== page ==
TRAVERSE CITY — When you take part in the Bell’s Beer Iceman Cometh Challenge, or even when you sign up for the event months before, you never know what you’re going to get weather wise.
That will be the case even in the hours leading up to the race.
The forecast for Saturday is calling for overcast skies with a 60 percent chance of rain. The high is expected to reach about 45 degrees. With rain expected to fall today as well, riders could be dealing with wet, greasy, muddy conditions along parts of the 29-mile course from Kalkaska to Timber Ridge Resort.
As is to be expected from the Iceman — the last race of the season for many cyclists — it’s best to be prepared for any and all types of conditions. Last year a light dusting of snow greeted riders in the early waves.
“The possibility of snow accumulations certainly is always there,” said Scott Quiring of Manistee, a three-time men’s pro champion who will compete in the Tandem division with his significant other Kristina Peek this year.
“The couple first years I did the race, then in 1995, it was a good 6-8 inches of snow at the finish. Those race conditions were so extreme. Your whole drive train would freeze up. Instead of having 18 gears to choose from, or whatever you might have at that particular time, you were kind of locked into one gear, hoping it was the right speed. Those were survival of the fittest type races where it brings out the zany people because the conditions were pretty extreme.”
Certainly there’s no reason for riders to be expecting anything that extreme Saturday, but the recent bout of wet weather could make things interesting. Even on the Iceman web site, it states “it might be a wild one...” when describing the possible weather for this year.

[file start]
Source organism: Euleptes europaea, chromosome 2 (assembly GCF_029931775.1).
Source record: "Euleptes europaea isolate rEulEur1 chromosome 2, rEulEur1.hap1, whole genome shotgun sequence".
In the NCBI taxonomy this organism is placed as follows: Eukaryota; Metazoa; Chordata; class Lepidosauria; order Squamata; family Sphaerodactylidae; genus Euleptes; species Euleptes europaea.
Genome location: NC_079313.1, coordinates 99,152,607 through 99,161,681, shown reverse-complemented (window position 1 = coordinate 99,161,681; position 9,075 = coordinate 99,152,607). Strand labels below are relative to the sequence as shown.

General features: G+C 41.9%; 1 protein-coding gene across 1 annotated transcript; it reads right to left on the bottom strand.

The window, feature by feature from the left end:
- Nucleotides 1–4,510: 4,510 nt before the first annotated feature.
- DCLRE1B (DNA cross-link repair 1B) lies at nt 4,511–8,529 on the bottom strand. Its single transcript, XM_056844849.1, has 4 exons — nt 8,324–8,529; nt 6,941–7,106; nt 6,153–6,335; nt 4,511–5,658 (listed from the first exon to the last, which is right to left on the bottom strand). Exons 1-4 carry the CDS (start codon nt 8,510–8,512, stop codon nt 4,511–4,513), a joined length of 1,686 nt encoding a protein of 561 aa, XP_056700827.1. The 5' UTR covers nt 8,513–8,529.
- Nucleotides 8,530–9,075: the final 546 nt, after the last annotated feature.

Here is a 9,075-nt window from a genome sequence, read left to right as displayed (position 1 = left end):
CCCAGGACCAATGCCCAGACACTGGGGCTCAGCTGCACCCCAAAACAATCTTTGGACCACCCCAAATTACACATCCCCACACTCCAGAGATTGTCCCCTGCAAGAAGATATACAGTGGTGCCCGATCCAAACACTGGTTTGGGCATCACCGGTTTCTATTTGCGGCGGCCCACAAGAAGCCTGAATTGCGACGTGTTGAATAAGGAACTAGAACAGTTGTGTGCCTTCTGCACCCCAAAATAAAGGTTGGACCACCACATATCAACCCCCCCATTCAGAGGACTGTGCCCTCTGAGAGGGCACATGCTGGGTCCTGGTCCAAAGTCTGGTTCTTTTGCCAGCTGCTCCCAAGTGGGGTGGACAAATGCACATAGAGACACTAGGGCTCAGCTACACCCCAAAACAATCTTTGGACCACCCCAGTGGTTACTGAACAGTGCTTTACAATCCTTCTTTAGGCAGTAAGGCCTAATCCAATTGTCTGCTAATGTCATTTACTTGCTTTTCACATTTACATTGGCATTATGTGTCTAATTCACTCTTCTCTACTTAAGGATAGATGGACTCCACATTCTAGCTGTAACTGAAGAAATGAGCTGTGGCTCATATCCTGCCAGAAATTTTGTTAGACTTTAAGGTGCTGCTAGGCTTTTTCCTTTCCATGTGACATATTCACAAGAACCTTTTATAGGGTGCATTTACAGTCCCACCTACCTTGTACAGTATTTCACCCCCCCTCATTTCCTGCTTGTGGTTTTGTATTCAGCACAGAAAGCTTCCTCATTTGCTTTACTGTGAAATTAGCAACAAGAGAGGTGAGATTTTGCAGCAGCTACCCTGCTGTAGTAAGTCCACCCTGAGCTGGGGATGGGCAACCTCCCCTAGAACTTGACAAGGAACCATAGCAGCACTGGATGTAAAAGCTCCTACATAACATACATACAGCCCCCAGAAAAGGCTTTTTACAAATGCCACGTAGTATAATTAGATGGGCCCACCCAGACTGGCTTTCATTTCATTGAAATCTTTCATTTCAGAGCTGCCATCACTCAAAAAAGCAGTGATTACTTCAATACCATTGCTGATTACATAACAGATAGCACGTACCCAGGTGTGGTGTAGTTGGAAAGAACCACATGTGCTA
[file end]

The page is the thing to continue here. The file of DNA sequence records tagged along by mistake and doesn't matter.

“The thing about the pro race is that’s it’s in the afternoon now so they probably have a pretty clear path, other than the fact that it might be knee deep in mud from all the people going through,” said Quiring, who captured the men’s crown in 1994, 1995 and 1999.
Mike Simonson, the 2006 men’s pro champion from Oxford, says the trail conditions depend on the type of terrain at various parts of the race. He believes, because of the rain, certain areas will be perfect to ride
“Usually, because the terrain is real sandy up there, when you do get rain it usually mats everything down,” he said. “The course kind of firms up. In the last few years they’ve added quite a few single tracks, so when you get up into the trees it gets real top-soily. When the top soil gets wet it gets muddy. You might have some mud back there, but anything that’s sandy will be nice and matted down by the time we go over it.”
Approximately 5,300 riders will be taking part in the 24th annual event, which includes an eight-mile Slush Cup and a kids Snow Cone race. There will be more than 50 different waves, starting at 9 a.m. The pro riders will depart from Kalkaska around 2:30 p.m., with the completion of the race expected around 4 p.m.